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Sunday, November 13, 2016

Our Favorite Christmas Picture Books

Just last year, I decided we'd read a different Christmas picture book every day the entire month of December with our daughter. Ideally I would wrap them all up to open. After about 5 days of trying to wrap them on the fly, I just pulled a new one from the stash and we read it. I've been trying to discover new and fun Christmas picture books to read. Here are a few that we've read and loved. I'd love to have your suggestions!


Snowmen at Christmas and Snowmen at Night by Caralyn Buehner and Mark Buehner
I love the secret and silly nature of these books! What do snowmen do when the rest of us are sleeping? Go sledding, play snow games, eat frozen Christmas treats? Find out in these fun books. And there are more snowmen books to celebrate the whole year!


The 12 Days of Christmas by Jane Cabrera
I love Cabrera's books based on folk songs. This one has her signature sweet animal illustrations and a fun variation on this sometimes lovely, sometimes annoying Christmas song.


Here Comes Santa Cat by Deborah Underwood and Claudia Rueda
I love this cat! He was on the naughty list and now is desperate to have a chance at a present. The holiday books featuring this cheeky cat are some of my favorites!


Olivia Helps with Christmas by Ian Falconer
Olivia is always fun to read. I love how parents might enjoy the books more than kids. I certainly got a kick out of her Christmas antics, my daughter is a touch too young to get all the humor. Makes me miss being a kid at Christmas time.


The Polar Express by Chris Van Allsburg
This is one I grew up reading and loving as a kid. I remember watching the slides of pages from the book and listening to the audio (that probably dates me) at school. This story never gets old and the amazing illustrations from Van Allsburg never fail to inspire awe.


Gingerbread Baby by Jan Brett
I love Jan Brett's fantastic illustrations! She has so many wonderful books that make me want to bundle up and head out into the snow (or, you know, the 80 degree winter here in Arizona). This is one that my mom has a copy of and we always pick it up to read when we are there. That cheeky gingerbread baby makes me hungry for a cookie.


The Christmas Quiet Book by Deborah Underwood and Renata Liwska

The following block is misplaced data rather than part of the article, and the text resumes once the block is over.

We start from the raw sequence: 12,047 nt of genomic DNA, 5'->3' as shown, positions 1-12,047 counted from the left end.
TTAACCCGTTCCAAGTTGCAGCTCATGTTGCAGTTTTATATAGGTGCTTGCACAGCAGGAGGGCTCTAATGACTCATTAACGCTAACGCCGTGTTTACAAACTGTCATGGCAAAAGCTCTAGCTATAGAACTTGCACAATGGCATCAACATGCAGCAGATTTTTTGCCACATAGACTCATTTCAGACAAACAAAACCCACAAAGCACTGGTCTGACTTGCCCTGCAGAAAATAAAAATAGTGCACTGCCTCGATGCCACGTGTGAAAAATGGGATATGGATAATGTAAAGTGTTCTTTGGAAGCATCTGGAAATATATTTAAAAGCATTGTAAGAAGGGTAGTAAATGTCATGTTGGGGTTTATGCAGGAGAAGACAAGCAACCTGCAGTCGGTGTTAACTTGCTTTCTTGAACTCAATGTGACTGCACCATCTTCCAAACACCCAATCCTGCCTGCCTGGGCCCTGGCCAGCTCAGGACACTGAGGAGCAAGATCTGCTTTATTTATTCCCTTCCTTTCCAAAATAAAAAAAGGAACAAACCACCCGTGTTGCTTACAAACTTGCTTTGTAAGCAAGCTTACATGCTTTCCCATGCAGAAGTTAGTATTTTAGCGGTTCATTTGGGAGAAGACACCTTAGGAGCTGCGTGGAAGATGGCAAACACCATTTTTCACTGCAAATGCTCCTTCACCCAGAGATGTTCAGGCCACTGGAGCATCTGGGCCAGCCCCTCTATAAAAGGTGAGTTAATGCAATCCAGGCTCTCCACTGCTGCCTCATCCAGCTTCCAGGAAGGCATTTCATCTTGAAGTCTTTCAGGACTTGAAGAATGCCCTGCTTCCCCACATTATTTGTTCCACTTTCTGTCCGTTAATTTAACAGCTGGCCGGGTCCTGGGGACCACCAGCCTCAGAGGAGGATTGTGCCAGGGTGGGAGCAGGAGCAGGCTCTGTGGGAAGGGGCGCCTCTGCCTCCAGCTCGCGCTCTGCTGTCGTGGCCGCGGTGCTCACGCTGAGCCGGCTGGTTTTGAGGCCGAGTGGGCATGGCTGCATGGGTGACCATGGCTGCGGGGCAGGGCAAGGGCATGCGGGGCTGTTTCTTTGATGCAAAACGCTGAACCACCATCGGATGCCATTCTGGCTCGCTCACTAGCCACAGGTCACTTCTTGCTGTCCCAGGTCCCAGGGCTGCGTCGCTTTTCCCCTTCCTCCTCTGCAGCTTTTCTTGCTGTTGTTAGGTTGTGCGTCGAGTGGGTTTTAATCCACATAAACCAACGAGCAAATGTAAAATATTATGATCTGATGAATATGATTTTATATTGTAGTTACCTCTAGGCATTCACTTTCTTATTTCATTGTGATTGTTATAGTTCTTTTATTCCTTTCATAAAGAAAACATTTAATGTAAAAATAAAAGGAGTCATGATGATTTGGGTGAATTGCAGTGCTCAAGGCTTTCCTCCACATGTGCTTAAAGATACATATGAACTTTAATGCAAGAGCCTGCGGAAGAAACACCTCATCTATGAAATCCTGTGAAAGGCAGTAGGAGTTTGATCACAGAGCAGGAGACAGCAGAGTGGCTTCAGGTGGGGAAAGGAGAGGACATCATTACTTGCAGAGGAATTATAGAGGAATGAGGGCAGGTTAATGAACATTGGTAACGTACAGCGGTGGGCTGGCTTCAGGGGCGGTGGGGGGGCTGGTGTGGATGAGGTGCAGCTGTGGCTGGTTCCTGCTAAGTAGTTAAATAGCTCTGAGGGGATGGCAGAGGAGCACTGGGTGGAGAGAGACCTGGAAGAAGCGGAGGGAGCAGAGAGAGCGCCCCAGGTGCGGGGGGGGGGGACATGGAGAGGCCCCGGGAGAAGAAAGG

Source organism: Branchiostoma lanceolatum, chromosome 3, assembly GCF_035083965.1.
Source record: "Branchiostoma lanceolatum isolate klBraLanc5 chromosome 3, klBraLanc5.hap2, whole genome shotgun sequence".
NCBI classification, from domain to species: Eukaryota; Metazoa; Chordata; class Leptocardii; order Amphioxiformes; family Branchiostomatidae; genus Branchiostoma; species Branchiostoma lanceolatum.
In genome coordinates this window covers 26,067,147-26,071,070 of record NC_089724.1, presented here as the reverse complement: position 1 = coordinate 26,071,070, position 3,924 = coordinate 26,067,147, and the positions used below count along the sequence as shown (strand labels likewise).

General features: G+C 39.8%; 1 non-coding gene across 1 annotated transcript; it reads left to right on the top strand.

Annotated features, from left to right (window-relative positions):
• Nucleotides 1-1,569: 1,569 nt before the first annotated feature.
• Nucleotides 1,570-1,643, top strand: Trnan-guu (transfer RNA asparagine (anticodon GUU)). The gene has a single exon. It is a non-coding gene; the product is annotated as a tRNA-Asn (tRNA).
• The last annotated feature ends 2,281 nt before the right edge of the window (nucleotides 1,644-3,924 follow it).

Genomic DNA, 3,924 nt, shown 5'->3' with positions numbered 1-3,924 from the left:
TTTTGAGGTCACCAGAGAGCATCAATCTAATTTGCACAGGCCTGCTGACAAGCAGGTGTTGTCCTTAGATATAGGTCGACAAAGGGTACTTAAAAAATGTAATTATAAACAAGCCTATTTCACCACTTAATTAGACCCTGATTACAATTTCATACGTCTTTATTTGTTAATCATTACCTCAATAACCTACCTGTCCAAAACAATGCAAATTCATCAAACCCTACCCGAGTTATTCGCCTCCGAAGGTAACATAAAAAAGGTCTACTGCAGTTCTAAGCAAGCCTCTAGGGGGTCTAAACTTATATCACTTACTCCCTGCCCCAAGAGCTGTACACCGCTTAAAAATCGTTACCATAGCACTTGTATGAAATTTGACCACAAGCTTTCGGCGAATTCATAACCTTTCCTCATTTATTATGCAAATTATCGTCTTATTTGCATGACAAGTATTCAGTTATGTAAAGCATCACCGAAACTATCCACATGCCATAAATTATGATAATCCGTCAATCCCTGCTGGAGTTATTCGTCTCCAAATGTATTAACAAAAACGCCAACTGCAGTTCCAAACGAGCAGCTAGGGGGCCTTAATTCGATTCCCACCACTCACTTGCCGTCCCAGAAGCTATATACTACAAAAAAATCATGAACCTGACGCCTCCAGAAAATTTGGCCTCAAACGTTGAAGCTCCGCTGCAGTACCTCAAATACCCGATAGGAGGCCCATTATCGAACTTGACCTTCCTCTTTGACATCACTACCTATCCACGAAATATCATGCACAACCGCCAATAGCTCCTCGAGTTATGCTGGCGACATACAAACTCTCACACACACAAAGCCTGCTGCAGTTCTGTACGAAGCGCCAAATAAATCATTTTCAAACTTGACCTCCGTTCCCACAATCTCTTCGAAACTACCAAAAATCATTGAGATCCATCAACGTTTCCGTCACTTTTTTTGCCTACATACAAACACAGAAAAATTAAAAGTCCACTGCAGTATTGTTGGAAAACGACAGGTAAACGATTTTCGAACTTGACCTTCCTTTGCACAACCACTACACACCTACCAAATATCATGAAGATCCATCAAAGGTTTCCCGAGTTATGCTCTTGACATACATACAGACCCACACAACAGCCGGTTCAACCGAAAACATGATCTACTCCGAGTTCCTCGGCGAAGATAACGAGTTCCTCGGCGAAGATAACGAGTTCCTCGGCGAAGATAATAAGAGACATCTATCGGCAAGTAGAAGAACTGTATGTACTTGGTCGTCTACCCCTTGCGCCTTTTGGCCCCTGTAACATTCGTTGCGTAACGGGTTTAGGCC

Sweet illustrations and a sly humor that is belied by this book's quiet nature - I love this book! The text is very simple, just a phrase on each page, but you can feel the emotion of the animals on every page. I probably love this more than my daughter, but I think she'll enjoy it more as she gets older.


Room for a Little One: A Christmas Tale by Martin Waddell
This is a sweet and simple tale that helps to bring the true spirit of Christmas into our home. I love the soft and lovely illustrations and also the idea of the animals being welcoming and peaceful enough to accept another little one into their stable.


If You Take a Mouse to the Movies by Laura Numeroff and Felicia Bond
There is something so appealing about these books and this is no exception. I always laugh at the irony of a kid racing around meeting the demands of the whimsical mouse. Probably because I'm racing around all day with my three-year-old dictator.


The Christmas Story by Robert Sabuda
I just got a copy of this gorgeous book for review and it is amazing! No text, but six lovely pop-up pages bring the story of Jesus' birth to life. I adore the very simple colors that allow the movement and feeling of each pop-up creation speak more. I can already tell this will be a family favorite with us.

What are your family favorites?

Sunday, September 25, 2016

Series Review: Call the Midwife by Jennifer Worth

Call the Midwife: a Memoir of Birth, Joy, and Hard Times by Jennifer Worth
Call the Midwife: Shadows of the Workhouse by Jennifer Worth
Call the Midwife: Farewell to the East End by Jennifer Worth
Publisher: Penguin Books